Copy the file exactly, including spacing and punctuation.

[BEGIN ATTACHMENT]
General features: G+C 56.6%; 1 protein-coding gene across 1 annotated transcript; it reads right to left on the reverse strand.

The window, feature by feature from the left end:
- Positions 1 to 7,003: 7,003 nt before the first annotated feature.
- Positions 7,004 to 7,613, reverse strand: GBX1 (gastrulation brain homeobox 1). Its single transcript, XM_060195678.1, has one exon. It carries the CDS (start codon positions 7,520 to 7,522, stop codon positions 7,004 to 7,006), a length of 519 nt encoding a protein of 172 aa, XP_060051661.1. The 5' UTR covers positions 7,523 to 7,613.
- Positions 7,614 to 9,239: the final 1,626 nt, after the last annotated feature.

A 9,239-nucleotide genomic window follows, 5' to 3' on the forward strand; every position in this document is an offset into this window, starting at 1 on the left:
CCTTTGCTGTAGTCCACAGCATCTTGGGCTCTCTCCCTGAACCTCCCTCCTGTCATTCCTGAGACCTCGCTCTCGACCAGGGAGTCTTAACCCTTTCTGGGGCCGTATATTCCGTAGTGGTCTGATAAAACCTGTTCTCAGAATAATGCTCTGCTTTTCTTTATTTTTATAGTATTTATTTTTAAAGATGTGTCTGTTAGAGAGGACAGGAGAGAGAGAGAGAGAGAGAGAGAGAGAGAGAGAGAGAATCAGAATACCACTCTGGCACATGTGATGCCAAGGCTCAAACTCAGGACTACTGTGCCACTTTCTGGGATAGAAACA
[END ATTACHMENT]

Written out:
General features: G+C 56.6%; 1 protein-coding gene across 1 annotated transcript; it reads right to left on the reverse strand.

The window, feature by feature from the left end:
- Positions 1 to 7,003: 7,003 nt before the first annotated feature.
- Positions 7,004 to 7,613, reverse strand: GBX1 (gastrulation brain homeobox 1). Its single transcript, XM_060195678.1, has one exon. It carries the CDS (start codon positions 7,520 to 7,522, stop codon positions 7,004 to 7,006), a length of 519 nt encoding a protein of 172 aa, XP_060051661.1. The 5' UTR covers positions 7,523 to 7,613.
- Positions 7,614 to 9,239: the final 1,626 nt, after the last annotated feature.

A 9,239-nucleotide genomic window follows, 5' to 3' on the forward strand; every position in this document is an offset into this window, starting at 1 on the left:
CCTTTGCTGTAGTCCACAGCATCTTGGGCTCTCTCCCTGAACCTCCCTCCTGTCATTCCTGAGACCTCGCTCTCGACCAGGGAGTCTTAACCCTTTCTGGGGCCGTATATTCCGTAGTGGTCTGATAAAACCTGTTCTCAGAATAATGCTCTGCTTTTCTTTATTTTTATAGTATTTATTTTTAAAGATGTGTCTGTTAGAGAGGACAGGAGAGAGAGAGAGAGAGAGAGAGAGAGAGAGAGAGAGAATCAGAATACCACTCTGGCACATGTGATGCCAAGGCTCAAACTCAGGACTACTGTGCCACTTTCTGGGATAGAAACA